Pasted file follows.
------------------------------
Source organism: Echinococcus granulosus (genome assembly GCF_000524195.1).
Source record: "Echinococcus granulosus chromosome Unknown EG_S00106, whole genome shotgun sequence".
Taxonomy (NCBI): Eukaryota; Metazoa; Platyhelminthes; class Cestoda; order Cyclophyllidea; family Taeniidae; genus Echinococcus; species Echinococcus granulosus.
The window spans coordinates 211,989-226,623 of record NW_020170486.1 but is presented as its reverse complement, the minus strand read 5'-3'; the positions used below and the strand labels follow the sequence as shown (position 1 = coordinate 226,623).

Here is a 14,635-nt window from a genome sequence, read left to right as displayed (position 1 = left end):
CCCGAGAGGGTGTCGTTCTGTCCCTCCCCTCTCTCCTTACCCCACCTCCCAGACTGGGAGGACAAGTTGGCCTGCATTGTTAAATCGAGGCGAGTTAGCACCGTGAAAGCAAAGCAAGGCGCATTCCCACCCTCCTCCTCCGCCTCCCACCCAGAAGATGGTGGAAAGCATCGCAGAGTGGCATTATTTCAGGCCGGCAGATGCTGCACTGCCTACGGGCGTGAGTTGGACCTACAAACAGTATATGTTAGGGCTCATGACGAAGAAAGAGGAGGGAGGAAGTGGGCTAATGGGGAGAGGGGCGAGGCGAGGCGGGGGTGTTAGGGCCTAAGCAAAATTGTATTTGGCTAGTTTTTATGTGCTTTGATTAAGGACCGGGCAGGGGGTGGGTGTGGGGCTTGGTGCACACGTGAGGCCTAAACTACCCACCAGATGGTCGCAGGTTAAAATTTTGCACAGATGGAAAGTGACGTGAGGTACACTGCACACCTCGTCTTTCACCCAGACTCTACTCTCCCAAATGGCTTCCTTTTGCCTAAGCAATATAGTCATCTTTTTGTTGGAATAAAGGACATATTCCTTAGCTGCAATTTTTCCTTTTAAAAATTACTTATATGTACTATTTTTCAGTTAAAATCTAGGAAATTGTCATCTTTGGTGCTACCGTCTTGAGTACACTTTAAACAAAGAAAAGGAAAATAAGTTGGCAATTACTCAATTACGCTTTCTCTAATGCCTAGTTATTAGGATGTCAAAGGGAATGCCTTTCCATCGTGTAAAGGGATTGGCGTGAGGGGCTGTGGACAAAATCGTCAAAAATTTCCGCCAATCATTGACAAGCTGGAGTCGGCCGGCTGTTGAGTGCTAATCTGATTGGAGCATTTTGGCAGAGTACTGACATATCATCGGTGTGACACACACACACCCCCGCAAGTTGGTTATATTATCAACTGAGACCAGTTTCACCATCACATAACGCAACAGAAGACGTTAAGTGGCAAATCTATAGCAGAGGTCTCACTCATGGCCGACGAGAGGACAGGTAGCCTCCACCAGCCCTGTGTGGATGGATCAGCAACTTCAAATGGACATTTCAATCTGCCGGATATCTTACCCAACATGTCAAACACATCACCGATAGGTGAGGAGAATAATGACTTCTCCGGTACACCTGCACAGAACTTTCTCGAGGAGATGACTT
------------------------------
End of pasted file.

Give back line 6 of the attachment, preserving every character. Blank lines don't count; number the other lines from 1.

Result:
CCCGAGAGGGTGTCGTTCTGTCCCTCCCCTCTCTCCTTACCCCACCTCCCAGACTGGGAGGACAAGTTGGCCTGCATTGTTAAATCGAGGCGAGTTAGCACCGTGAAAGCAAAGCAAGGCGCATTCCCACCCTCCTCCTCCGCCTCCCACCCAGAAGATGGTGGAAAGCATCGCAGAGTGGCATTATTTCAGGCCGGCAGATGCTGCACTGCCTACGGGCGTGAGTTGGACCTACAAACAGTATATGTTAGGGCTCATGACGAAGAAAGAGGAGGGAGGAAGTGGGCTAATGGGGAGAGGGGCGAGGCGAGGCGGGGGTGTTAGGGCCTAAGCAAAATTGTATTTGGCTAGTTTTTATGTGCTTTGATTAAGGACCGGGCAGGGGGTGGGTGTGGGGCTTGGTGCACACGTGAGGCCTAAACTACCCACCAGATGGTCGCAGGTTAAAATTTTGCACAGATGGAAAGTGACGTGAGGTACACTGCACACCTCGTCTTTCACCCAGACTCTACTCTCCCAAATGGCTTCCTTTTGCCTAAGCAATATAGTCATCTTTTTGTTGGAATAAAGGACATATTCCTTAGCTGCAATTTTTCCTTTTAAAAATTACTTATATGTACTATTTTTCAGTTAAAATCTAGGAAATTGTCATCTTTGGTGCTACCGTCTTGAGTACACTTTAAACAAAGAAAAGGAAAATAAGTTGGCAATTACTCAATTACGCTTTCTCTAATGCCTAGTTATTAGGATGTCAAAGGGAATGCCTTTCCATCGTGTAAAGGGATTGGCGTGAGGGGCTGTGGACAAAATCGTCAAAAATTTCCGCCAATCATTGACAAGCTGGAGTCGGCCGGCTGTTGAGTGCTAATCTGATTGGAGCATTTTGGCAGAGTACTGACATATCATCGGTGTGACACACACACACCCCCGCAAGTTGGTTATATTATCAACTGAGACCAGTTTCACCATCACATAACGCAACAGAAGACGTTAAGTGGCAAATCTATAGCAGAGGTCTCACTCATGGCCGACGAGAGGACAGGTAGCCTCCACCAGCCCTGTGTGGATGGATCAGCAACTTCAAATGGACATTTCAATCTGCCGGATATCTTACCCAACATGTCAAACACATCACCGATAGGTGAGGAGAATAATGACTTCTCCGGTACACCTGCACAGAACTTTCTCGAGGAGATGACTT